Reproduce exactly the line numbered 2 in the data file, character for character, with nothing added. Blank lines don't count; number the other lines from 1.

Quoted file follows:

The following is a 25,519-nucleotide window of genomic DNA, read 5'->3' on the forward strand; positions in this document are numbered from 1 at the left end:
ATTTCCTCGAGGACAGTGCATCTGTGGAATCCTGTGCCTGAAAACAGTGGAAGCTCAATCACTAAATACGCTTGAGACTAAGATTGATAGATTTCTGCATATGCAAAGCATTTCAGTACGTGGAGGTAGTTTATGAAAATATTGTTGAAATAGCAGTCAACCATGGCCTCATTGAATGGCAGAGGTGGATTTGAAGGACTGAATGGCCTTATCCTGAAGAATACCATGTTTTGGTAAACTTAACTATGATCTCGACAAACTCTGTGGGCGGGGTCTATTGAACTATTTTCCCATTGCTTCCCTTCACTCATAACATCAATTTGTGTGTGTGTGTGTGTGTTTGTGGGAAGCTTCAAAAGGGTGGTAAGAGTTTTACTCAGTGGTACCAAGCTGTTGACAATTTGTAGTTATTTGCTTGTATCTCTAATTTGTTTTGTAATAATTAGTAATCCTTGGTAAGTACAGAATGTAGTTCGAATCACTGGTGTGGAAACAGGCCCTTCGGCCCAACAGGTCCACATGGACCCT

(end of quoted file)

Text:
ATTTCCTCGAGGACAGTGCATCTGTGGAATCCTGTGCCTGAAAACAGTGGAAGCTCAATCACTAAATACGCTTGAGACTAAGATTGATAGATTTCTGCATATGCAAAGCATTTCAGTACGTGGAGGTAGTTTATGAAAATATTGTTGAAATAGCAGTCAACCATGGCCTCATTGAATGGCAGAGGTGGATTTGAAGGACTGAATGGCCTTATCCTGAAGAATACCATGTTTTGGTAAACTTAACTATGATCTCGACAAACTCTGTGGGCGGGGTCTATTGAACTATTTTCCCATTGCTTCCCTTCACTCATAACATCAATTTGTGTGTGTGTGTGTGTGTTTGTGGGAAGCTTCAAAAGGGTGGTAAGAGTTTTACTCAGTGGTACCAAGCTGTTGACAATTTGTAGTTATTTGCTTGTATCTCTAATTTGTTTTGTAATAATTAGTAATCCTTGGTAAGTACAGAATGTAGTTCGAATCACTGGTGTGGAAACAGGCCCTTCGGCCCAACAGGTCCACATGGACCCT